Your assignment, Mr. Phelps, should you choose to accept it, is to convince people to start drinking more grapefruit juice.
Is this a Mission Impossible?
Americans may be consuming more and more of everything. But they are drinking less and less tart grapefruit juice, a poor relation to mighty orange juice but a key part of Florida's citrus industry.
Grapefruit juice consumption hit a peak in 1998-99, with Americans drinking an annual average of 72.5 ounces, or more than half a gallon. But U.S. consumption has since plummeted, hitting a 10-year low in 2001-02 of 49.9 ounces. That's a 31 percent decline in grapefruit consumption in less than five years.
Quite a drop. Quite a hurt on grapefruit growers, driving many out of business. Most survivors have lost money on the crop during the past several seasons.
What happened? Given the explosion of choice in fruity beverages, maybe consumers are opting to buy other drinks. Maybe consumers who are likely to drink citrus at all just prefer orange juice.
Maybe more people are heeding recent warnings from doctors that some medications, taken with grapefruit, can adversely increase the absorption rate. Maybe people who traditionally consume grapefruit juice - those 55 years and older - have forgotten all the indirect health claims of how grapefruit juice may prevent certain types of cancer and help protect the heart. Or maybe people are just cutting back on expenses in the recent economic slowdown.
A remarkable 80 percent of American consumers say they never touch the stuff.
Well, grapefruit juice - never short on marketing pitches - just got a new one.
An ad campaign targeting active women ages 21 to 44 hopes to attract the younger female market by convincing them that grapefruit juice is - hold on to your citrus peels - Sass in a Glass.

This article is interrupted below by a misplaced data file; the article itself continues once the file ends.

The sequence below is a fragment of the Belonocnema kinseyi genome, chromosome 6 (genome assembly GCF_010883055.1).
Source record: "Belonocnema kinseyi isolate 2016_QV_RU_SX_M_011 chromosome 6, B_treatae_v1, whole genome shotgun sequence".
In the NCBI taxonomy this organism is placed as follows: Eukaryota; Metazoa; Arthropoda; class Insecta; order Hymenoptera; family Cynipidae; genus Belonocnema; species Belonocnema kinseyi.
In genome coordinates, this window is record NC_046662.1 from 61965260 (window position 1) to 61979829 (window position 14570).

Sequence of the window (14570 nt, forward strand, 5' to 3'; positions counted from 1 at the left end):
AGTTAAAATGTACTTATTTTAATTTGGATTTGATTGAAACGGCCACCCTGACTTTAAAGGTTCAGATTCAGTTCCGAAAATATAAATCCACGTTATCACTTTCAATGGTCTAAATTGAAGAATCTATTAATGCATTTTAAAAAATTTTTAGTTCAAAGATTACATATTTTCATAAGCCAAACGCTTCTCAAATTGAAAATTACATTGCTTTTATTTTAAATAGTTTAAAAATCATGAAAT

In one commercial, a young woman approaches an elevator while sipping grapefruit juice. In a scene almost out of the hip Matrix films, she does a slow-motion karate kick and in midair hits the elevator call button with her spiked heel.
A second commercial features a young woman lounging poolside with her dozing boyfriend. She rubs some suntan lotion on his back. When the couple walks away, the viewer sees the man's back, tanned except for a white area that spells out "Lucky Me" with an arrow pointing to the woman.
Both spots end with a panel showing a glass of juice and the words, "Grapefruit Juice: Sass in a Glass."
Cuts of the ads are expected to be shown at the Florida Citrus Commission meeting on Wednesday. Cable TV spots may air later this year on cable channels popular with young women, including E! and VH-1, and on the unexpected hit Queer Eye for the Straight Guy. Print ads are scheduled to appear in the November issue of magazines such as In Style, Vogue, Cosmopolitan and People.
The Florida Department of Citrus is paying for the $3-million campaign through a tax increase imposed on growers in the state.
Sass in a Glass. Sounds clever enough. But can it reverse the shrinking grapefruit juice market? History shows grapefruit juice consumption can increase with sharp marketing.